Prep 5 hrs
Cook 35 mins
I have just discovered a cookbook called "The I Love to Cook Book" by Lauren Groveman. The recipes I have tried are incredible so far. This is her recipe for white bread. It is so good! The family wants me to make it all the time now (we will see.) My daughter said that bread tasted like a croissant on the inside. We were all in heaven! I made it again yesterday. It is a bit time consuming, but it is due to having 3 rises, but the author gives a great tip for making it ahead of time. It's an easy dough to work with and she gives a great method for shaping the loaves. I have changed the recipe directions a bit to meet my needs and it works well! I have a regular kitchen aid mixer and I put as much flour as I can in it (about 8 cups) and then add the rest right into dough on the floured surface. It makes 3 large loaves. Use a electric carving knife for nice straight slices of bread. *For some reason the website won't take the correct the time for prep and cooking. It takes about 5 hours of prep (most of that rising) and 30-35 baking.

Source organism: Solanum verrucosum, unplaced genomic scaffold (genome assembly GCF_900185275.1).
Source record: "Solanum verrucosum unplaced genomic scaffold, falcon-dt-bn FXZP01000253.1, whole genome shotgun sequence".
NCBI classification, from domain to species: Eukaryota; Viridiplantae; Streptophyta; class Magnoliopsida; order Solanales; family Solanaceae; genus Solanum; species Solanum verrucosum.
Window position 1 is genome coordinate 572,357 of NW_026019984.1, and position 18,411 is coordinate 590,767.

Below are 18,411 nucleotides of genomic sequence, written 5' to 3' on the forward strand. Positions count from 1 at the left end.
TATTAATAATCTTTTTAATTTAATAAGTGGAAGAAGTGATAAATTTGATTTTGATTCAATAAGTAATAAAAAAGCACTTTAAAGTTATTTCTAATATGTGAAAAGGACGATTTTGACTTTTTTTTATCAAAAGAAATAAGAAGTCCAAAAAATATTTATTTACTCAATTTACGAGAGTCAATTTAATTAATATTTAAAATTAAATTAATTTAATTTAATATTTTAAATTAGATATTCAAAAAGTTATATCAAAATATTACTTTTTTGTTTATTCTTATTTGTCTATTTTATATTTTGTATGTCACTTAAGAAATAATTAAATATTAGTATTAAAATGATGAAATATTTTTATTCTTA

- 6 tablespoons unsalted butter
- 2 1⁄2 cups milk
- 1⁄4 cup vegetable shortening
- 2 1⁄2 teaspoons salt
- 1⁄2 cup sugar or 1⁄2 cup honey, plus
- 1 pinch sugar
- 2 (1/4 ounce) packages active dry yeast
- 1⁄2 cup warm water
- 3 extra large eggs, at room temperature
- 3 extra-large egg yolks, at room temperature
- 5 cups bread flour
- 5 cups unbleached all-purpose flour
- Crack the 3 large eggs in one bowl and then put the other 3 egg yolks in another bowl (my way of coming to room temp quickly). Spray a large 8 quart bowl with vegetable spray. Set bowl aside.
- Warm the milk with shortening and the butter in small saucepan. Pour the hot milk mixture into a large bowl (kitchen aid bowl) and add the salt and ½ cups sugar or honey. Let the mixture cool to lukewarm.
- In a small bowl, dissolve the yeast in the warm water with a pinch of sugar and allow it to become bubbly, about 3 minutes. Meanwhile, stir the whole eggs and egg yolks into the milk mixture, then add the dissolved yeast.